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I'm trying to replace the cable that connects the magic wand in a VTech Magic Wand toy laptop. It's an interesting beast. Inside its outer insulator is a bunch of strands of string plus the two conductors. Each of the two conductors is a braided bundle of enameled wires around a string core.

It's clear to me that this was designed this way so that it wouldn't break under tension or repeated flexing as a kid uses the magic wand to point-to-select things on the toy's LCD screen.

But what do you call such a bundle? I'd like to replace it with something similar to the original cable, but I'm having trouble naming the product that I'm searching for.

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  • \$\begingroup\$ Try searching for flexible cable possibly? multicable.com/Products/… \$\endgroup\$ – DonT Jul 20 '16 at 19:17
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    \$\begingroup\$ Picture of the cable please. That said, some cords are there to pull the cable to prevent the pvc jackets from stretching, or to be able to strip it back. \$\endgroup\$ – Passerby Jul 20 '16 at 19:40
  • \$\begingroup\$ It sounds like you are describing "Tinsel cable as Richard mentioned. It is usually crimped and usually exceedingly hard to solder (slighly harder than impossibl when I tried many decades ago :-) . \$\endgroup\$ – Russell McMahon Jul 21 '16 at 3:50
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You frequently see microscopic conductive "ribbons" (vs. round wires) wound around non-conductive fiber cores. That is commonly called "tinsel wire" and the technique is used to make super-flexible cables that will survive orders of magnitude more flexing than ordinary wire or cable. Very common in headphones, etc.

Tinsel wire is produced by wrapping several strands of thin metal foil around a flexible nylon or textile core. Because the foil is very thin, the bend radius imposed on the foil is much greater than the thickness of the foil, leading to a low probability of metal fatigue. Meanwhile, the core provides high tensile strength without impairing flexibility. https://en.wikipedia.org/wiki/Tinsel_wire

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According to this presentation http://slideplayer.com/slide/5851896/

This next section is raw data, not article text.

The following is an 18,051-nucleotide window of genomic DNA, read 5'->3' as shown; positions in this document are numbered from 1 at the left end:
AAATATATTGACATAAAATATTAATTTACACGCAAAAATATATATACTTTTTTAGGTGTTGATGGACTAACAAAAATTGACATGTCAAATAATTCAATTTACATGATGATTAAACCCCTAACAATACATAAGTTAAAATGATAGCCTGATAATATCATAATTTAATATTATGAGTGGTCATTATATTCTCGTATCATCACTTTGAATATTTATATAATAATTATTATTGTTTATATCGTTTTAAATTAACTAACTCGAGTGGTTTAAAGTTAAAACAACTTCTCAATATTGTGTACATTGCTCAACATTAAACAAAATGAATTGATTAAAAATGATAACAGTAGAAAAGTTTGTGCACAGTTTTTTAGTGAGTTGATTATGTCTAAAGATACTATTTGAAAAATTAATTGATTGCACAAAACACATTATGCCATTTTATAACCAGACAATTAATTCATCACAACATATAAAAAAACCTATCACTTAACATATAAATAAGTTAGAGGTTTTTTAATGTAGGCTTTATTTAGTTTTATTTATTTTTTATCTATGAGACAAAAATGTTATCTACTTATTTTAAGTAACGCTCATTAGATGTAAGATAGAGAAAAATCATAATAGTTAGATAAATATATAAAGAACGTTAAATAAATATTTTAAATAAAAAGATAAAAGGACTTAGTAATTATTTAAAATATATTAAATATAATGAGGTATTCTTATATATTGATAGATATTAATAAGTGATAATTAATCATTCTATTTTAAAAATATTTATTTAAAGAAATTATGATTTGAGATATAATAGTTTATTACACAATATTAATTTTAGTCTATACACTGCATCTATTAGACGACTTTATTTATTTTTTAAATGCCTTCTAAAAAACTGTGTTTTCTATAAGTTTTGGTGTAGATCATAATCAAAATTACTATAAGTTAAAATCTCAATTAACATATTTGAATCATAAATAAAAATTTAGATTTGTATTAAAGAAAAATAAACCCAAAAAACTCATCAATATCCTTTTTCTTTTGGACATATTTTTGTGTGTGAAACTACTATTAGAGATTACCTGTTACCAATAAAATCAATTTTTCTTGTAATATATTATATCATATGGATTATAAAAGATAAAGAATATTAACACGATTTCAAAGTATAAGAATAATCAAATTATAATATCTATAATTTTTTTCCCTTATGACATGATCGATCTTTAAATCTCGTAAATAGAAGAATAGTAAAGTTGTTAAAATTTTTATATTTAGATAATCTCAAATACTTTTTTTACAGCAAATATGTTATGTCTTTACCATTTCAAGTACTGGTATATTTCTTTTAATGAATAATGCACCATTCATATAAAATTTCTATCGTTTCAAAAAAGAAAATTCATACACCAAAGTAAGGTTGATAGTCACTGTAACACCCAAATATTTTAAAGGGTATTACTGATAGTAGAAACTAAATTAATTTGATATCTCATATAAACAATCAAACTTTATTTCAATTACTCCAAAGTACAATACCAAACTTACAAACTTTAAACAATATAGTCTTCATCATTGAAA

The cord can have one of a few related purposes.

Structural Filler: Inert extra materials added to help the cable maintain the proper shape. Strength member: An element mainly used to maintain cable rigidity. Aramid Yarn or Kevlar ® : Used for strength (longitudinal or “pull”). Dupont Kevlar ® 39

Definitions: Structural Gel Tape: A tissue-like material that expands into a gel-like substance when exposed to water. Rip Cord or string: A string placed just inside a cable jacket, used to cut the jacket material away. Usually make of Dupont Kevlar ® 40

Filler material being to bulk up a cable to a standard size due to missing inner conductors (cord is cheaper than copper). Not all jackets are shrunk to any arbitrary size, and manufacturing process may be easier to use one standard size with filler than changing to a smaller jacket.

Strength to make the cable last longer when constantly flexed.

Rip cord to make the outer jacket easier to strip or pull back. It also allows a long cable to be pulled, like for large wiring runs. Common in bulk networking cable.

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Sounds like fiber core Litz wire. Multiple insulated strands are used to reduce the skin effect at high frequencies. Types 4, 5, and 6 at this link use fiber cores (where a standard 7-wire bundle has the central wire replaced with a fiber core, and in the case of the "type 6" the 6 outer wire bundles also have their central member replaced with a fiber core.

Type 4 from Litzwire.comType 6 from litzwire.com

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  • \$\begingroup\$ I suspect it's more like the braided flex found in clothes irons and older microphone cables. There are a couple of strings twisted in with the mains cores to help with flexing. I can't find a picture or a name. \$\endgroup\$ – Transistor Jul 20 '16 at 22:44

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